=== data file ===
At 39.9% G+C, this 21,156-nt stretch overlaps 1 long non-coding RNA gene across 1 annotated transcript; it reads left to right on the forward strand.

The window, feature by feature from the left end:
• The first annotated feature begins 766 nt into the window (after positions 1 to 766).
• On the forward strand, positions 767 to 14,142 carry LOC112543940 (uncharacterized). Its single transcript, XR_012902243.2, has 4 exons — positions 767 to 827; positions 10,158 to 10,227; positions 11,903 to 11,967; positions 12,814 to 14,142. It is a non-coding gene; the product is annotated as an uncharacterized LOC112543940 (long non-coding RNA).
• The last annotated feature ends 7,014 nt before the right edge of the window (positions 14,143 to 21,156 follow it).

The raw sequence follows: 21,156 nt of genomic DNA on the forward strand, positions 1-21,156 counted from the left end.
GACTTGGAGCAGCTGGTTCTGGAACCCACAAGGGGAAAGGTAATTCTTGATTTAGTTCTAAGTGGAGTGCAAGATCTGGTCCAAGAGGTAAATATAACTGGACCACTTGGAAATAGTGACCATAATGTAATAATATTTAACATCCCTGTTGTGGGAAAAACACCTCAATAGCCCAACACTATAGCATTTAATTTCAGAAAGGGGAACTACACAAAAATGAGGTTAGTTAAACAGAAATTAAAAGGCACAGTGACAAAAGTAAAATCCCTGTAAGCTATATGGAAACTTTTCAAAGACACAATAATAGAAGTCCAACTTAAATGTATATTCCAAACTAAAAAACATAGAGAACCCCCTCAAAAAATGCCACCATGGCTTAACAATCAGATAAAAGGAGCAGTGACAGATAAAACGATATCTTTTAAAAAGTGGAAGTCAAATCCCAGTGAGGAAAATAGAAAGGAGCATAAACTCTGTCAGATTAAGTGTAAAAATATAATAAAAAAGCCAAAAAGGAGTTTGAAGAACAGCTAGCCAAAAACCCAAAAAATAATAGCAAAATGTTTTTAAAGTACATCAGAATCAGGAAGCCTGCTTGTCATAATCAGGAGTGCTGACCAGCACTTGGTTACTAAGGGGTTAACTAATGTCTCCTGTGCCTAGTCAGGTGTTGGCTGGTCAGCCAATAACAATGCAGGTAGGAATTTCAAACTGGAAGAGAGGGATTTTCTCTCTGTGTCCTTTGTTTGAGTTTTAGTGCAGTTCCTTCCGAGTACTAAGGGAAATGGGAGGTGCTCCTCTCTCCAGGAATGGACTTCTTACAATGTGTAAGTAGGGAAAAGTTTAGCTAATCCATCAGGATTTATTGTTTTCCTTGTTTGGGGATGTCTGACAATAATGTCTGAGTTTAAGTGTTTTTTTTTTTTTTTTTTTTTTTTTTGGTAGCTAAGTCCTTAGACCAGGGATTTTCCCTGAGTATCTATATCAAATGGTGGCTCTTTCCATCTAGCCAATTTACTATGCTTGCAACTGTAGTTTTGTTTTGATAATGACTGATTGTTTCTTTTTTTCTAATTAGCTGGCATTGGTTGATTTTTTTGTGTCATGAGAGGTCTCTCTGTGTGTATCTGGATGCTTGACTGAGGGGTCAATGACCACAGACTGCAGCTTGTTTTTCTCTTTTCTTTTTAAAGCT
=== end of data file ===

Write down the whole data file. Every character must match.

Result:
At 39.9% G+C, this 21,156-nt stretch overlaps 1 long non-coding RNA gene across 1 annotated transcript; it reads left to right on the forward strand.

The window, feature by feature from the left end:
• The first annotated feature begins 766 nt into the window (after positions 1 to 766).
• On the forward strand, positions 767 to 14,142 carry LOC112543940 (uncharacterized). Its single transcript, XR_012902243.2, has 4 exons — positions 767 to 827; positions 10,158 to 10,227; positions 11,903 to 11,967; positions 12,814 to 14,142. It is a non-coding gene; the product is annotated as an uncharacterized LOC112543940 (long non-coding RNA).
• The last annotated feature ends 7,014 nt before the right edge of the window (positions 14,143 to 21,156 follow it).

The raw sequence follows: 21,156 nt of genomic DNA on the forward strand, positions 1-21,156 counted from the left end.
GACTTGGAGCAGCTGGTTCTGGAACCCACAAGGGGAAAGGTAATTCTTGATTTAGTTCTAAGTGGAGTGCAAGATCTGGTCCAAGAGGTAAATATAACTGGACCACTTGGAAATAGTGACCATAATGTAATAATATTTAACATCCCTGTTGTGGGAAAAACACCTCAATAGCCCAACACTATAGCATTTAATTTCAGAAAGGGGAACTACACAAAAATGAGGTTAGTTAAACAGAAATTAAAAGGCACAGTGACAAAAGTAAAATCCCTGTAAGCTATATGGAAACTTTTCAAAGACACAATAATAGAAGTCCAACTTAAATGTATATTCCAAACTAAAAAACATAGAGAACCCCCTCAAAAAATGCCACCATGGCTTAACAATCAGATAAAAGGAGCAGTGACAGATAAAACGATATCTTTTAAAAAGTGGAAGTCAAATCCCAGTGAGGAAAATAGAAAGGAGCATAAACTCTGTCAGATTAAGTGTAAAAATATAATAAAAAAGCCAAAAAGGAGTTTGAAGAACAGCTAGCCAAAAACCCAAAAAATAATAGCAAAATGTTTTTAAAGTACATCAGAATCAGGAAGCCTGCTTGTCATAATCAGGAGTGCTGACCAGCACTTGGTTACTAAGGGGTTAACTAATGTCTCCTGTGCCTAGTCAGGTGTTGGCTGGTCAGCCAATAACAATGCAGGTAGGAATTTCAAACTGGAAGAGAGGGATTTTCTCTCTGTGTCCTTTGTTTGAGTTTTAGTGCAGTTCCTTCCGAGTACTAAGGGAAATGGGAGGTGCTCCTCTCTCCAGGAATGGACTTCTTACAATGTGTAAGTAGGGAAAAGTTTAGCTAATCCATCAGGATTTATTGTTTTCCTTGTTTGGGGATGTCTGACAATAATGTCTGAGTTTAAGTGTTTTTTTTTTTTTTTTTTTTTTTTTTGGTAGCTAAGTCCTTAGACCAGGGATTTTCCCTGAGTATCTATATCAAATGGTGGCTCTTTCCATCTAGCCAATTTACTATGCTTGCAACTGTAGTTTTGTTTTGATAATGACTGATTGTTTCTTTTTTTCTAATTAGCTGGCATTGGTTGATTTTTTTGTGTCATGAGAGGTCTCTCTGTGTGTATCTGGATGCTTGACTGAGGGGTCAATGACCACAGACTGCAGCTTGTTTTTCTCTTTTCTTTTTAAAGCT